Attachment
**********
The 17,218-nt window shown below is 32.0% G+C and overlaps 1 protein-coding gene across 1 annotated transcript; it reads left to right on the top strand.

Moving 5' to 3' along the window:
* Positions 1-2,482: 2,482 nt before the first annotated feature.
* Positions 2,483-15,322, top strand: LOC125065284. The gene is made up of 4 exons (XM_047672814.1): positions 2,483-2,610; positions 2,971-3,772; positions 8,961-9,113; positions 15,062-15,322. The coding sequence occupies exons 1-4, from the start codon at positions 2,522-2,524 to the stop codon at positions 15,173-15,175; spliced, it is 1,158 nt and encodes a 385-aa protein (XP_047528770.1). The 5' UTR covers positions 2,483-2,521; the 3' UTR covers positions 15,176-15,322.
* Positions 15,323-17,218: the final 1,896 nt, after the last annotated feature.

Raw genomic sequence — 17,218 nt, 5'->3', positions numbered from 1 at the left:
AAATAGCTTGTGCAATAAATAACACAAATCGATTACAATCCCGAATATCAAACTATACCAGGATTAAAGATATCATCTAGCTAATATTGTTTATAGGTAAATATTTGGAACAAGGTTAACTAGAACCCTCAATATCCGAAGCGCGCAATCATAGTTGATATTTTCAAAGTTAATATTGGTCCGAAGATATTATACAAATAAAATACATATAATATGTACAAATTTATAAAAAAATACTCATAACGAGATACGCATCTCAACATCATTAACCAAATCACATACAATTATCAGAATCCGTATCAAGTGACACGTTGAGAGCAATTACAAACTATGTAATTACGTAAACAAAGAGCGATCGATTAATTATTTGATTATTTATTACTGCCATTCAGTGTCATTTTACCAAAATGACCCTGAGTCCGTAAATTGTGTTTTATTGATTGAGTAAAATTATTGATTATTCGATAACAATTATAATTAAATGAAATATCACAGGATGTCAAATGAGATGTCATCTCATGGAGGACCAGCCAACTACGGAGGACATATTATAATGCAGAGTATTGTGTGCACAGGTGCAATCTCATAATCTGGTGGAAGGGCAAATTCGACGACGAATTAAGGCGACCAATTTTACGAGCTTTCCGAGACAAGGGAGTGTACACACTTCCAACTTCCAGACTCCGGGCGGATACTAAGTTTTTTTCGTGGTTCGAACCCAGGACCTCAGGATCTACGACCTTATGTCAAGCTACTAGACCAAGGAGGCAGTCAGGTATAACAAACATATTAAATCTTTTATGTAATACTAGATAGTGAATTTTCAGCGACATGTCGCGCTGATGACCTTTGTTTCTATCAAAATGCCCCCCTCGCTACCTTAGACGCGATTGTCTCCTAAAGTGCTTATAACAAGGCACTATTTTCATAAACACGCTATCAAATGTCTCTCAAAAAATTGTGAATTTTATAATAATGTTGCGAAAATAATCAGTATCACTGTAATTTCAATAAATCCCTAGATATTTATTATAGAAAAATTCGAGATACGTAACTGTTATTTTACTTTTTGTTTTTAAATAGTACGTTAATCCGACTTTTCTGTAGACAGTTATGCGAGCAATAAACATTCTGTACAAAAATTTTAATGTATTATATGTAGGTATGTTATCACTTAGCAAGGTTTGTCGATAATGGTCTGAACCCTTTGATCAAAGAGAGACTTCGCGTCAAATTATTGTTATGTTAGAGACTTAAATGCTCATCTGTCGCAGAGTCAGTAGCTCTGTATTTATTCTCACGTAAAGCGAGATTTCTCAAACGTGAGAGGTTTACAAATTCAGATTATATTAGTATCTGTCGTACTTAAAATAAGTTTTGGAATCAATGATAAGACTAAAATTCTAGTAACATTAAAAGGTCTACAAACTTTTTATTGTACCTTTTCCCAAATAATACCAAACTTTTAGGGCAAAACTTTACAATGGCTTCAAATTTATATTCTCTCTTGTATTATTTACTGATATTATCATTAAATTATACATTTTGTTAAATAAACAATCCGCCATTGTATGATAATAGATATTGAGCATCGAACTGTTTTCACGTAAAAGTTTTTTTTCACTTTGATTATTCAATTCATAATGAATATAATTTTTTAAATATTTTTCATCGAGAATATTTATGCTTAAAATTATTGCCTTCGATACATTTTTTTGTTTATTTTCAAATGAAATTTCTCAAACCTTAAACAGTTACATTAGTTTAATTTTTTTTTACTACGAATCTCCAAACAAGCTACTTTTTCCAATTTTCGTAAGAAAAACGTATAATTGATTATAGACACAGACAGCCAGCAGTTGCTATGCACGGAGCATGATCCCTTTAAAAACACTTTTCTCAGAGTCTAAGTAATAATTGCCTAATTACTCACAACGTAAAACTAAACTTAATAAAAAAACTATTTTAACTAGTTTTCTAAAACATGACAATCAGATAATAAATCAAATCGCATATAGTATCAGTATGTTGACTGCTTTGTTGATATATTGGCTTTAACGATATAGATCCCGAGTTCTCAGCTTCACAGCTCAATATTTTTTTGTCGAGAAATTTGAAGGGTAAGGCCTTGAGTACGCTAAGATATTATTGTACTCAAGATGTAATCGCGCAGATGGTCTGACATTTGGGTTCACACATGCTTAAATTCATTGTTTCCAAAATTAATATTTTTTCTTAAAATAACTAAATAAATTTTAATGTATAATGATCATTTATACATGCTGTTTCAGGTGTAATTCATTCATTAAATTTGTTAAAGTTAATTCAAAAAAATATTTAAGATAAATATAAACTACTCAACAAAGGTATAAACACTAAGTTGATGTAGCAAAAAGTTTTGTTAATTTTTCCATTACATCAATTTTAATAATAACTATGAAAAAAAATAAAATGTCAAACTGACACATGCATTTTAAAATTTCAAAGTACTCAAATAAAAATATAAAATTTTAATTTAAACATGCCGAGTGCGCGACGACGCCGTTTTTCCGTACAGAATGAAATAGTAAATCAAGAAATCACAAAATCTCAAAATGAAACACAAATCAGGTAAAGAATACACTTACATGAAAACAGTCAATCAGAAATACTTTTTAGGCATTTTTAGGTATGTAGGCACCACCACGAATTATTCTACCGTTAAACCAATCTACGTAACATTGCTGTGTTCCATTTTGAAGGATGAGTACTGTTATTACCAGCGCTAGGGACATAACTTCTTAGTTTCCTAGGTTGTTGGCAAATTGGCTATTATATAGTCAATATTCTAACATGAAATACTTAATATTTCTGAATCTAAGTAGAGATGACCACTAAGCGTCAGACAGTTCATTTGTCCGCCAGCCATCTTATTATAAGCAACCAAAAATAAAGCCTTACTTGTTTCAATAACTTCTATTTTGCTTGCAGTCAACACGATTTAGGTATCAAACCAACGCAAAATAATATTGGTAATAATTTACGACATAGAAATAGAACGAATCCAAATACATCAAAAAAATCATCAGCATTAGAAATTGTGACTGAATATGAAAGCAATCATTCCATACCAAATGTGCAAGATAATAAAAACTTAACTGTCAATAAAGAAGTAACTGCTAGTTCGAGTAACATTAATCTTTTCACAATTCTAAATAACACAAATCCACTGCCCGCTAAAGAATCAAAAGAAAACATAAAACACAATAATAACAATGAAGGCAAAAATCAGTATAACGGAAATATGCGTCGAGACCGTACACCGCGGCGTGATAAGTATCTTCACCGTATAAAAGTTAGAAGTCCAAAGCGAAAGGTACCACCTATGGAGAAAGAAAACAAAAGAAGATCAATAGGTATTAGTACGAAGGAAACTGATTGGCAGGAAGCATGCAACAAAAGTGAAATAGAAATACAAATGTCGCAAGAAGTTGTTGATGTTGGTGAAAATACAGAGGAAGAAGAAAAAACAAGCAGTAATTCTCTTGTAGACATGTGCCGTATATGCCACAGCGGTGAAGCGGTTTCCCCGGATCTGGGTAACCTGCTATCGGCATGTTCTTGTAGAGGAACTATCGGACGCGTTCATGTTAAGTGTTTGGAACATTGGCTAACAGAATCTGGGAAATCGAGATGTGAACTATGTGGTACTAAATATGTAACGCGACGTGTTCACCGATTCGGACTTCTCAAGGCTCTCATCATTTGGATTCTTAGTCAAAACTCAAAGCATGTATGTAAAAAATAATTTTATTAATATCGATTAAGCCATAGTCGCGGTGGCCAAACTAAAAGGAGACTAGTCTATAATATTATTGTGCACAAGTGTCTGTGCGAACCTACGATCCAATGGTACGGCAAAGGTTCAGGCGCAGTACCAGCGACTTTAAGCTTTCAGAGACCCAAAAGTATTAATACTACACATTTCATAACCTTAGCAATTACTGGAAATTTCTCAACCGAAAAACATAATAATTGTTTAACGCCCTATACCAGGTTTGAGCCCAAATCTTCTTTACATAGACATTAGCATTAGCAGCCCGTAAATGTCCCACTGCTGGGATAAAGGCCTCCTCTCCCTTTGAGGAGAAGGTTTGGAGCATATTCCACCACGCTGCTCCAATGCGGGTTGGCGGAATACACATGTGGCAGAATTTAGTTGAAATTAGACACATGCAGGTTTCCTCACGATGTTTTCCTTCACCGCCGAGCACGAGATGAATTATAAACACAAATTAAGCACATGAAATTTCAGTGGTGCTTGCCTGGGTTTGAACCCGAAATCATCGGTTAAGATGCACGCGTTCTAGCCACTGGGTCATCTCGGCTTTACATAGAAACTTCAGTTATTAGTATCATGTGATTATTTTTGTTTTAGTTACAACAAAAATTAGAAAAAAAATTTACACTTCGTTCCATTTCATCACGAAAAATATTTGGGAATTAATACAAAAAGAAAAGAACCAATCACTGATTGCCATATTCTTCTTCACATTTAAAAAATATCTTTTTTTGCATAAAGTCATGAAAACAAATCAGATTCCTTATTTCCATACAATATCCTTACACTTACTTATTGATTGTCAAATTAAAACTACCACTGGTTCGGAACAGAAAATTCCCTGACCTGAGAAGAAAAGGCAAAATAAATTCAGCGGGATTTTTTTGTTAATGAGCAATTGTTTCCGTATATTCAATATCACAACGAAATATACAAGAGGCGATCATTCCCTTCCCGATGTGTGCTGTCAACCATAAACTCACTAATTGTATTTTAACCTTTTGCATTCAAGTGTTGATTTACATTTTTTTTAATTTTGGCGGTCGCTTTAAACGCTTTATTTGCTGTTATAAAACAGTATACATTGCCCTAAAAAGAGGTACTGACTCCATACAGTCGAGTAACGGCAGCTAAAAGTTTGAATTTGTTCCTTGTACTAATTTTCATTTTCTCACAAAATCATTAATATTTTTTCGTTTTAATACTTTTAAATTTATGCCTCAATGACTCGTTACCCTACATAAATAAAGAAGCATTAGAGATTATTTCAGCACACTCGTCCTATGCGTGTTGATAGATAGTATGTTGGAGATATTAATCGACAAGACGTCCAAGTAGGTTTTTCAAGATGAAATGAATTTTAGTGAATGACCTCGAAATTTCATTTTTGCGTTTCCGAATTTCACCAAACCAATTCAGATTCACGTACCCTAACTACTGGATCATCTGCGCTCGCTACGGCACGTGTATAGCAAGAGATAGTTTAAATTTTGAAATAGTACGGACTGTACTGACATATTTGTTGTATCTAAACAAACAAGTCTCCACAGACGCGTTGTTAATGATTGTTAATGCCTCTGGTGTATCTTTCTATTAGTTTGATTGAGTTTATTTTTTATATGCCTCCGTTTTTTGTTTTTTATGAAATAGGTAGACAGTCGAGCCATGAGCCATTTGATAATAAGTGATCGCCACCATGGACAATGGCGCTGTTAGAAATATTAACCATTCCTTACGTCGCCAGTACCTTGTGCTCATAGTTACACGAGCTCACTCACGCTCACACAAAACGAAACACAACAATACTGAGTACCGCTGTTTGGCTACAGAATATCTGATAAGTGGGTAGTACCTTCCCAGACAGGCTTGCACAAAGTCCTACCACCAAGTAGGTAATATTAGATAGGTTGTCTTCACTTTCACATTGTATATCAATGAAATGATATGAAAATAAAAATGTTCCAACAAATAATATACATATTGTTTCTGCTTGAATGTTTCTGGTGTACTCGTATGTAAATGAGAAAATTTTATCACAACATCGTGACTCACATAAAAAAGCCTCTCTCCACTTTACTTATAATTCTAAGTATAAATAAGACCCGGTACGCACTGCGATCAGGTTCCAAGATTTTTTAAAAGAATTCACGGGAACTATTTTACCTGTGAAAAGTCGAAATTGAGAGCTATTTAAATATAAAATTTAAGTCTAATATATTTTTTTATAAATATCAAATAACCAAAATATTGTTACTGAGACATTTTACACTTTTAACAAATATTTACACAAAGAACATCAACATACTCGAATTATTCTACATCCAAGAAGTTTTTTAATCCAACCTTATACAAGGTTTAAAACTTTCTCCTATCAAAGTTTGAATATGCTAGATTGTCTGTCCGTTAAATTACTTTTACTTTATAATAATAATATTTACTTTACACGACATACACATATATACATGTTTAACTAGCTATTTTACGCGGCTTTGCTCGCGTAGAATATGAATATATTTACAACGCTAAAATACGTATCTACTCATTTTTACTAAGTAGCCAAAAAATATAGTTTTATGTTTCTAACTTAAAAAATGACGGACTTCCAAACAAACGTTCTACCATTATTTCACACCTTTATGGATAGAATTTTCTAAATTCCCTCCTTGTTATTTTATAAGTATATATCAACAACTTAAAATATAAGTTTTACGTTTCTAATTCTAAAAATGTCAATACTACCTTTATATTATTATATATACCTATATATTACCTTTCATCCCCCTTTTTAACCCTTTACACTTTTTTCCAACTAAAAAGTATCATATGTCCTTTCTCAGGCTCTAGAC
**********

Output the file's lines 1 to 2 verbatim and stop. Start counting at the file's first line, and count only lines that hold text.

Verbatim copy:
The 17,218-nt window shown below is 32.0% G+C and overlaps 1 protein-coding gene across 1 annotated transcript; it reads left to right on the top strand.

Moving 5' to 3' along the window: